McHenry city officials blame Nunda Township for monopolizing property taxes meant for roads

Cities, villages inside township may have lost out on at least $860,000 since 2015 due to funding switch

The McHenry City Council claims the Nunda Township Road District is withholding money from the city through an obscure property tax practice, costing the city hundreds of thousands of dollars over the past decade.

The city last week passed a resolution asking state legislators to fix what McHenry’s elected leaders claim is an outdated law that lays out how township road districts must share property tax revenue with cities inside township borders.

Each year, township road districts levy property taxes for different funds. State law requires that a certain portion of one of the funds be shared with the city or village in which the taxpayer lives, while townships are given sole control over the other fund.

McHenry officials claim that over the past decade, Nunda Township Highway Commissioner Mike Lesperance, the head of the road district reelected this spring, lowered the tax collections for the road and bridge fund that the city is supposed to get a cut of. At the same time, Lesperance raised the levies for the district’s permanent road fund, which goes toward only the township.

The state law, city officials think, can give township roads too much funding from city residents who rely on the city, and not the township, for upkeep of the roads they use most often.

In 2010, Nunda Township road and bridge revenue, some of which is shared with the city, was $1.18 million, but it fell to $582,604 in 2019 even as property values were rising, according to city documents. At the same time, the permanent road levy, which is not shared with the city, grew from $1.98 million in 2010 to $2.34 million in 2019, the city said.

“McHenry’s residents have suffered with the reduction and stagnation of the shared General Road and Bridge Funds, while [the] township road districts’ residents have benefited with the continued increase of the Permanent Road Fund,” according to McHenry’s resolution, which adds the city would have seen about $230,000 more for its streets since 2015 without the reductions.

Newly elected Nunda Township Highway Commissioner Mike Lesperance (left) sits with ousted commissioner Don Kopsell Thursday, May 2, 2013. The two political rivals put politics aside to help flood victims as heavy rains overflowed the Fox River last month.

The taxing policy affects more than just McHenry.

Eric Dowd, who ran for highway commissioner against Lesperance in he Republican primary earlier this year and lost by 125 votes, made the declining revenues the Nunda Township Road District shares with cities and villages a central point of his campaign.

State law determines the amount of road and bridge fund revenue township road districts must share with local governments by multiplying the amount levied for the fund against the equalized assessed value of properties within municipalities, McHenry officials said.

Dowd’s calculations, based on records from the McHenry County clerk’s office reviewed by the Northwest Herald, show cities and villages within Nunda Township have seen about $860,000 less from the road district tax levy because of the reductions made from 2015 to 2019, compared with whether the levies had stayed at their average levels in the five years before 2015.

That includes about $271,000 more that could have gone to Crystal Lake, $112,000 for Prairie Grove, $102,000 for Island Lake, $66,000 for Oakwood Hills, $25,000 for Port Barrington, $24,000 for Bull Valley, almost $19,000 for Holiday Hills and $18,000 for Lakemoor, according to Dowd and McHenry County clerk’s office records.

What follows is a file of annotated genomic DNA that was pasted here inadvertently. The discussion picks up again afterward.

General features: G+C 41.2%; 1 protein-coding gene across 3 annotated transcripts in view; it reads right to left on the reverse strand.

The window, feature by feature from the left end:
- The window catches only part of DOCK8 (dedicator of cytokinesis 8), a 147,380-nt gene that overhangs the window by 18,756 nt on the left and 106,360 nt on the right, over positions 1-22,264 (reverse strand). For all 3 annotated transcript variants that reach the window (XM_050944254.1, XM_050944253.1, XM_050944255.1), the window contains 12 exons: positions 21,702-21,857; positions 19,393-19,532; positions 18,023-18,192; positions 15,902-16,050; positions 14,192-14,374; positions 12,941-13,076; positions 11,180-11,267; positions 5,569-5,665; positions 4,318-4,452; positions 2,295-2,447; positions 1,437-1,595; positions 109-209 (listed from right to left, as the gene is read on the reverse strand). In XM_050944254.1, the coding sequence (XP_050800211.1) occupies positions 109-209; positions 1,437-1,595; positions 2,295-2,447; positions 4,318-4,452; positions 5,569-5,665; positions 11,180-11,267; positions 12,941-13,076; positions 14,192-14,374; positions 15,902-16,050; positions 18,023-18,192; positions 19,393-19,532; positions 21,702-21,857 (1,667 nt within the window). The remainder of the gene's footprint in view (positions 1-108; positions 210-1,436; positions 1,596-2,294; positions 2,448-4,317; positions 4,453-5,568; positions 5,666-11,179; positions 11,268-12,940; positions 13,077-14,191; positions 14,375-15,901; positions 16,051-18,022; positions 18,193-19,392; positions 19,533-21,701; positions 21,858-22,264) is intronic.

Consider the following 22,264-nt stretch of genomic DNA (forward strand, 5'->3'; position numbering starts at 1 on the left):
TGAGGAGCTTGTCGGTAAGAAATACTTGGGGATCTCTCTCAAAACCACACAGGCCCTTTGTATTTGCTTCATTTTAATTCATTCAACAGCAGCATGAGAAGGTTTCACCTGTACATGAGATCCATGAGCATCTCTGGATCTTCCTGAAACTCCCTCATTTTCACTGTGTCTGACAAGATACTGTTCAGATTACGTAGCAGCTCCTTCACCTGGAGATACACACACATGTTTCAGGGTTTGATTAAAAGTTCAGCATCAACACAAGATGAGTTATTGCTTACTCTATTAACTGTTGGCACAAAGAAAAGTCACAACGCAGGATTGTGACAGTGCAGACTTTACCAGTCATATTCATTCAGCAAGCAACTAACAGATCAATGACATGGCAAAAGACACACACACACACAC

“He’s trying to build a business out of a township,” Dowd said of Lesperance. “He has built onto the township road district exponentially.”

Lesperance did not respond to multiple requests for comment.

McHenry Mayor Wayne Jett threw his support behind Dowd’s unsuccessful election campaign in the February primary in part because of the city’s issues with Lesperance’s levies.

“City of McHenry residents are paying out all that money for roads, and here we are struggling to keep our streets and roads up to par, and we’re dishing out all that money to the township,” 2nd Ward Alderman Andy Glab said. “They can argue we use the township roads. The township people use the city roads just as much.”

McHenry’s resolution proposes several solutions. One involves Nunda Township raising the road and bridge property tax rate that the city shares to its earlier levels.

But absent action by the township itself, the city hopes state legislators can change the law so municipal governments can receive a larger portion of the road and bridge revenue. Or lawmakers could make it so township road districts also have to share the permanent road funds that they currently get to keep all of, the city of McHenry said.

Republican state Sen. Craig Wilcox, who represents the city of McHenry and Nunda Township, said he and his staff are working on a bill he plans to introduce in the next General Assembly session that would change how townships work in several ways, including by reformulating property tax sharing between road districts and cities.

“This is not a new issue. It has come up in the past. Certainly not with all townships, and with this one in particular, it seems to be a heightened issue,” Wilcox said. “I have a township bill that will attempt to address a number of issues, including the authorities for road commissioners. They are probably the closest thing we have in Illinois to kings, for lack of a better term.”

The other state lawmakers representing parts of McHenry and Nunda Township did not respond to requests for comment.